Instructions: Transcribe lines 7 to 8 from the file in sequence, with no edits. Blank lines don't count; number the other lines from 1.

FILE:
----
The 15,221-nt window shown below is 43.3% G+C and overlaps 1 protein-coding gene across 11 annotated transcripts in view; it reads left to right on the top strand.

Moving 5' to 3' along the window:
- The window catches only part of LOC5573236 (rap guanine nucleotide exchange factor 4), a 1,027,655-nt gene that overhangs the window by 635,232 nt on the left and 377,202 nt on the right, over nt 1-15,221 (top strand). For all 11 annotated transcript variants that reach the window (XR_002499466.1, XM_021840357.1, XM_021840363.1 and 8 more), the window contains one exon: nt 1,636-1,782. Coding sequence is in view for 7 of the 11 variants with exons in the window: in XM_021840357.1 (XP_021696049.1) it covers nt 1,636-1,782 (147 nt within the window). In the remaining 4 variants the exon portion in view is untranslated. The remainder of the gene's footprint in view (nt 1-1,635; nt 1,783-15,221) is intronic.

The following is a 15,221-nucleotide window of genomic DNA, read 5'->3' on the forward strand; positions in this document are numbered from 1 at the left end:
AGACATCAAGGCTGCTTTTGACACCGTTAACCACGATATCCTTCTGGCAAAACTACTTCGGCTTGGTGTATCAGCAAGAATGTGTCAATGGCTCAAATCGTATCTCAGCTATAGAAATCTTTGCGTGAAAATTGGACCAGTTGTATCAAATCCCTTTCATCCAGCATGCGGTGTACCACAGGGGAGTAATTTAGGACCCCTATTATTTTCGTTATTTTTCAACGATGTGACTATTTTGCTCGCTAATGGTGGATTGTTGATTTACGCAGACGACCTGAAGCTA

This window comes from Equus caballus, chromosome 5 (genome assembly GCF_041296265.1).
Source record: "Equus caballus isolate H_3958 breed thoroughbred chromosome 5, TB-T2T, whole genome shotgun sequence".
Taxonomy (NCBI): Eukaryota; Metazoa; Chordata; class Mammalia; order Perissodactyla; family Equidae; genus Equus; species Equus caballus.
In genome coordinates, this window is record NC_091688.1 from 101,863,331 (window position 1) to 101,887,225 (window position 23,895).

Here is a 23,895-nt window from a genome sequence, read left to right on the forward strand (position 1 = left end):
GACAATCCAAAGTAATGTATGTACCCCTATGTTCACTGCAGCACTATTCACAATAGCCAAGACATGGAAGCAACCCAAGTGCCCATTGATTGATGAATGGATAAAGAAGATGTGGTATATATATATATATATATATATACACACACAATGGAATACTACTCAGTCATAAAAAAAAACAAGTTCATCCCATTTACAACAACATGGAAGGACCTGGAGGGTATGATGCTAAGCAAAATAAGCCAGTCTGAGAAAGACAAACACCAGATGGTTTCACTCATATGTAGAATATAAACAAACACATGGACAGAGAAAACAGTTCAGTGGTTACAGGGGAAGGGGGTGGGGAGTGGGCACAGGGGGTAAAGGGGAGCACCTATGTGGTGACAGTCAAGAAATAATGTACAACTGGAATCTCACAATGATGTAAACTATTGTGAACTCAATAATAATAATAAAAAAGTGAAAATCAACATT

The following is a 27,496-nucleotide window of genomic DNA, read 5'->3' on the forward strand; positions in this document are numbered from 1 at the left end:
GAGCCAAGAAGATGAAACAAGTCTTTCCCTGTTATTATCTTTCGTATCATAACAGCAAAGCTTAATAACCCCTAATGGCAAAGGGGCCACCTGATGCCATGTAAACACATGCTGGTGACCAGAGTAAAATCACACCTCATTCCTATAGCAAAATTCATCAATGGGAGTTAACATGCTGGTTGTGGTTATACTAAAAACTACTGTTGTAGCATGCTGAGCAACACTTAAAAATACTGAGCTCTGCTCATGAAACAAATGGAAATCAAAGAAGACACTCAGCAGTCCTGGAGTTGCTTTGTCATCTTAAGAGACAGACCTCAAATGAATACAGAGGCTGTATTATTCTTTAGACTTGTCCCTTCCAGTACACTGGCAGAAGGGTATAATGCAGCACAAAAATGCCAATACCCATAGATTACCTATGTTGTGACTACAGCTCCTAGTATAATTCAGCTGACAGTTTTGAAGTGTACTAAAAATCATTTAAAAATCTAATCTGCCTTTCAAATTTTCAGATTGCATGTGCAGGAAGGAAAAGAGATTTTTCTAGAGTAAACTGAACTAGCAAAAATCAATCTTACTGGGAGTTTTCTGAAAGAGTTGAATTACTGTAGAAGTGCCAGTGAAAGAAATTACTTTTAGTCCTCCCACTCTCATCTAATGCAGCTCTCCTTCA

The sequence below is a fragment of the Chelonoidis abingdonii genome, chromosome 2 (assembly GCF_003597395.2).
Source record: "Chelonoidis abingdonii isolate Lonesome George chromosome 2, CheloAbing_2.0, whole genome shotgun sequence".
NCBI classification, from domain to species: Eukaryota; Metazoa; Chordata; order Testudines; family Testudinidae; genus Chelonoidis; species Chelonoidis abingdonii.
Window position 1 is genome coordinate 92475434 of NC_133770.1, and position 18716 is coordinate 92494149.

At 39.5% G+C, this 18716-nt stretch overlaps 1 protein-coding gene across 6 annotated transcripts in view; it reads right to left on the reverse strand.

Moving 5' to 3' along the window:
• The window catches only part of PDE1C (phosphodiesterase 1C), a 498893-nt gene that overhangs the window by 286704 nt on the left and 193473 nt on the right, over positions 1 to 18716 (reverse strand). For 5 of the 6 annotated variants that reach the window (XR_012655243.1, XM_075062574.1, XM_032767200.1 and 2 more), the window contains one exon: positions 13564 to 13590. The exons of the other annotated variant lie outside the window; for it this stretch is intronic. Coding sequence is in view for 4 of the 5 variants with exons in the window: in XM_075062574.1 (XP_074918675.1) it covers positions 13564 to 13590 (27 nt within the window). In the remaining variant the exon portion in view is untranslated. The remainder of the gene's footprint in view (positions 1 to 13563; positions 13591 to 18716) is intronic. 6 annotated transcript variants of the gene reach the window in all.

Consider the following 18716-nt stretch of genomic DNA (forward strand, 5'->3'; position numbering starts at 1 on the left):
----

Source record: "Equus caballus isolate H_3958 breed thoroughbred chromosome 5, TB-T2T, whole genome shotgun sequence".
Taxonomy (NCBI): Eukaryota; Metazoa; Chordata; class Mammalia; order Perissodactyla; family Equidae; genus Equus; species Equus caballus.